“For many, the decision to embark on a formal course of theological study involves leaving behind the career or putting it on hold for a season – sometimes at great cost.”

He says there are “several reasons why they might choose to do that”.

“For some, a theological degree or diploma is a pathway toward a particular form of vocational ministry. A solid grasp of theology is an essential foundation for the kind of work that is involved in serving as a pastor, church planter or evangelist, for example.”

Cross-cultural missionaries also require deep theological wisdom, Mr Starling says, “as they communicate the gospel in unfamiliar situations and work in partnership with believers from vastly different cultural backgrounds”.

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“For others, a course of theological study is primarily a way to be equipped for work that they do as a volunteer, serving within their church or in some other context to communicate the gospel and help others to know and follow Christ. And for others still, a theological course is an opportunity to reflect deeply on the meaning and purpose of the work that they do in their career, and the way in which it ought to be shaped by what they believe about God.”

Practical applications of theology studies

But there are practical applications to the study of theology too.

ACU’s Acting Head of the School of Theology Dr Antonia Pizzey says there are many career outcomes to a Theology degree.

“Some of our students study to be priests, deacons, or religious; others work towards qualifications in teaching, research and academia, development and NGO (community-based) roles, including social work, counselling, pastoral work, chaplaincy and church-related roles,” she told EducationDaily.

“However, the study of theology also equips students for varied career paths, including media, communications and writing, healthcare ethics, bioethics and ethics consultancy for business, government policymaking roles, human resources, and administrative and managerial roles in business and corporate industries (e.g. law, library and information management, PR, HR).”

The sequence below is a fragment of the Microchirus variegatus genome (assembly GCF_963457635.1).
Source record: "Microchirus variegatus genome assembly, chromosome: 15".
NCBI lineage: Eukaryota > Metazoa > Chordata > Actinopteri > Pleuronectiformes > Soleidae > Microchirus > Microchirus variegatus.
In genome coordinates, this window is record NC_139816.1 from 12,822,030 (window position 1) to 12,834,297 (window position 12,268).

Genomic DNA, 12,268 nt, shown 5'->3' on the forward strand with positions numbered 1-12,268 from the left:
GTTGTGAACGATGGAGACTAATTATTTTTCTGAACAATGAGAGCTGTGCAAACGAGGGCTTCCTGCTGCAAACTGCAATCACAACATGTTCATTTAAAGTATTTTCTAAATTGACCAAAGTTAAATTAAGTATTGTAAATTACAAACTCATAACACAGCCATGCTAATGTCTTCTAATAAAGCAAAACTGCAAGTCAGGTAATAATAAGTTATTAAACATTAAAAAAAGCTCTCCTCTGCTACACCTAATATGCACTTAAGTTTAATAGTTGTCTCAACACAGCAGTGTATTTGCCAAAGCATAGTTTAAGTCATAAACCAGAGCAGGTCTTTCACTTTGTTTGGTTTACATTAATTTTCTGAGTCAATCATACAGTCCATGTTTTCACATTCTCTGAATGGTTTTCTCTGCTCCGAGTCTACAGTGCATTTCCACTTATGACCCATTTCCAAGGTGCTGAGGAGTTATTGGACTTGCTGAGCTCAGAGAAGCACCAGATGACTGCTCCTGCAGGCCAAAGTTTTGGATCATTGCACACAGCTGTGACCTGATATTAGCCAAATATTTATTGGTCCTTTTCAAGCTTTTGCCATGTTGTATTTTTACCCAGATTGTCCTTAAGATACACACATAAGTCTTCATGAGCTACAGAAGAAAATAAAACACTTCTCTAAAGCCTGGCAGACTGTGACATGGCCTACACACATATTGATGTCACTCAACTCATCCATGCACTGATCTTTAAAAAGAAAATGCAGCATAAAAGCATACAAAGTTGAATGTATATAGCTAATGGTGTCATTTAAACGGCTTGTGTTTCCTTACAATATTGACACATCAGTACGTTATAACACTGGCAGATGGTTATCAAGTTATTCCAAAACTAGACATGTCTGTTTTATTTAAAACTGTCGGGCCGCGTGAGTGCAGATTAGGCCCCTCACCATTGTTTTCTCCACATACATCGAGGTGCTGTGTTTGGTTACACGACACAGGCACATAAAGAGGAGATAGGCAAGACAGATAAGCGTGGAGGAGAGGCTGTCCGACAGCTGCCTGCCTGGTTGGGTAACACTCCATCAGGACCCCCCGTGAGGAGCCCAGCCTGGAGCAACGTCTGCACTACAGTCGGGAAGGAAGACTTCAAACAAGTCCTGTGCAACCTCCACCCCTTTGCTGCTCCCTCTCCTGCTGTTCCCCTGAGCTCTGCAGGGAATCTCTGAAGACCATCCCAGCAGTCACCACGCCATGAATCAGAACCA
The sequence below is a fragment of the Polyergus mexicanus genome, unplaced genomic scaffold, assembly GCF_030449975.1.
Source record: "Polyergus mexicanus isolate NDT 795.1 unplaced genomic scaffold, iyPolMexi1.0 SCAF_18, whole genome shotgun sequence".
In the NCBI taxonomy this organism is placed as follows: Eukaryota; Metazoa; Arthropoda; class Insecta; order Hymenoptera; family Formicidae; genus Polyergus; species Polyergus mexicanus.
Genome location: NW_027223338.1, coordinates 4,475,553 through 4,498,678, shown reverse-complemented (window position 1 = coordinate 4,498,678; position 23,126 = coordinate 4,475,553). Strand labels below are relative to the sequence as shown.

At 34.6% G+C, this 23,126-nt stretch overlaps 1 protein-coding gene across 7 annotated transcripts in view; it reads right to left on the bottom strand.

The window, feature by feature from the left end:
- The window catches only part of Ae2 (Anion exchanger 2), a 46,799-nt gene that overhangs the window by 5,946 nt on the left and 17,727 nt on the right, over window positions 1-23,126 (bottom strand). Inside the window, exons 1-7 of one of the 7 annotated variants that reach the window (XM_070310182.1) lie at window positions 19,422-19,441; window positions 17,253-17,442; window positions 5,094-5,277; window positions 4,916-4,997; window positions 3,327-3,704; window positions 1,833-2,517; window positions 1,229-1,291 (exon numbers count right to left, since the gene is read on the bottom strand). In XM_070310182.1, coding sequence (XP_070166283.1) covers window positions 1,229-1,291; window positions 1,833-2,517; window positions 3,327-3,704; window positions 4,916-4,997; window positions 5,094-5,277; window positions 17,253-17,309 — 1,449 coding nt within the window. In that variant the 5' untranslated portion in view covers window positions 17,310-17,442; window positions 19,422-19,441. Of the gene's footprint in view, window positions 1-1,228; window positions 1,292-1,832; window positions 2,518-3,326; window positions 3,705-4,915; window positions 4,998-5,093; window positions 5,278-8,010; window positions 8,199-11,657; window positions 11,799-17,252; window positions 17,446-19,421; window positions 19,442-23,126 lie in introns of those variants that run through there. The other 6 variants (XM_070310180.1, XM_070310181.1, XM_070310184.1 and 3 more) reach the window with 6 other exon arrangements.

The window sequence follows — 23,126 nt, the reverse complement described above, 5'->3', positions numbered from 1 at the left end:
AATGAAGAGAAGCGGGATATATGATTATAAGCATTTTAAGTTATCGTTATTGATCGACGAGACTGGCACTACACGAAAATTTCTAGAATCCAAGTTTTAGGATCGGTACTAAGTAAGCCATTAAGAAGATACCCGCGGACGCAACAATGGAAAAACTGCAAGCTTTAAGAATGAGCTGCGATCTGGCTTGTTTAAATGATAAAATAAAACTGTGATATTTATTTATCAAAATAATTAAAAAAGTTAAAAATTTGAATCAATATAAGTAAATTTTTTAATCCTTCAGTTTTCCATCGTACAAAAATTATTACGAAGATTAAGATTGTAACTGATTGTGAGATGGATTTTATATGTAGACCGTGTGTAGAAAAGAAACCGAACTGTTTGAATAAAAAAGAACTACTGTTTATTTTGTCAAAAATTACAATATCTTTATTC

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Dr Pizzey says a theology degree also hands students various transferable skills, invaluable in the workplace.

“Theology is a humanities-based discipline, and students learn invaluable skills related to critical thinking and analysis,” she told EducationDaily.

“Key skills involve textual analysis, employing different types of interpretation methods, and contextualising different historical and contemporary perspectives.”

Students also learn writing and research skills and how to present an argument.

“Theology is not a black-and-white discipline that involves rote learning; instead, theology is about analysis and interpretation and developing a persuasive and reasoned argument,” she says. “Students who develop these skills can work in many different areas.”

Critical reflection helps the world make sense

For Ms Trew, her theology degree has given her invaluable skills.

“I can better critically reflect on why events occur in history with a less biased view,” she told EducationDaily.

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“I have learnt to withhold giving opinions too quickly and instead, to put people and situations into a holistic context. Living is, it seems to be, simple to other creatures, but for humans, it’s so much more complicated. The human capacity to use our minds can bring such wonderful ideas and much destruction at the same time.”

For students interested in taking up theology, Dr Pizzey says there is a variety of options.

“Students can study a (non-award) certificate (one-semester full-time), a diploma (one-year full-time), a Bachelor (three years full-time), a Master’s degree by coursework or research (two years full-time), or a PhD or Doctor of Ministry by research (three-years full-time),” she told EducationDaily.

Classes are taught either online or face-to-face, with students undertaking a range of learning activities.

“And, like any degree, they submit two or three pieces of assessment per class,” she says, adding that these assessments can vary widely to include mind maps, essays, exams or presentations.

Making meaningful connections – both to the broader world around you and the people involved in your degree – are a significant component.

“There is an emphasis on building a supportive and engaging learning environment, and students generally develop a close rapport with their peers and lecturers.”